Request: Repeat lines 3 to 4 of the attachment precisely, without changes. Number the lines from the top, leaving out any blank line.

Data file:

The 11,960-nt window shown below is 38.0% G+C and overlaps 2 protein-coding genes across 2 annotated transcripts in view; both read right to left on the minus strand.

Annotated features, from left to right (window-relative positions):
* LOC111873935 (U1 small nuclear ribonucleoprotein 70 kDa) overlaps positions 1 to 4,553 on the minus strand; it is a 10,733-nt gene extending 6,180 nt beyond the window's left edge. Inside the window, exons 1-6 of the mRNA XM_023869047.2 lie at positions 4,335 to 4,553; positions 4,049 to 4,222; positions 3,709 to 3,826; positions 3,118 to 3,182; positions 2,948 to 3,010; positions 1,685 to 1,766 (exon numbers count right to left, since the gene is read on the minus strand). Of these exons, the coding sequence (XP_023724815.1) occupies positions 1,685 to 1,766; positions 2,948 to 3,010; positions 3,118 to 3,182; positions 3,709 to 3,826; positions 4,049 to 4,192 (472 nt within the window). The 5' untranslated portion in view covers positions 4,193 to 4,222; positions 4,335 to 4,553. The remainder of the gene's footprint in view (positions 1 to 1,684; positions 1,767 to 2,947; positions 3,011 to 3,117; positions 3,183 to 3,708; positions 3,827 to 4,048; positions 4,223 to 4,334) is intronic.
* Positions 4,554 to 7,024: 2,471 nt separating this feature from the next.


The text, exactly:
* LOC111873935 (U1 small nuclear ribonucleoprotein 70 kDa) overlaps positions 1 to 4,553 on the minus strand; it is a 10,733-nt gene extending 6,180 nt beyond the window's left edge. Inside the window, exons 1-6 of the mRNA XM_023869047.2 lie at positions 4,335 to 4,553; positions 4,049 to 4,222; positions 3,709 to 3,826; positions 3,118 to 3,182; positions 2,948 to 3,010; positions 1,685 to 1,766 (exon numbers count right to left, since the gene is read on the minus strand). Of these exons, the coding sequence (XP_023724815.1) occupies positions 1,685 to 1,766; positions 2,948 to 3,010; positions 3,118 to 3,182; positions 3,709 to 3,826; positions 4,049 to 4,192 (472 nt within the window). The 5' untranslated portion in view covers positions 4,193 to 4,222; positions 4,335 to 4,553. The remainder of the gene's footprint in view (positions 1 to 1,684; positions 1,767 to 2,947; positions 3,011 to 3,117; positions 3,183 to 3,708; positions 3,827 to 4,048; positions 4,223 to 4,334) is intronic.
* Positions 4,554 to 7,024: 2,471 nt separating this feature from the next.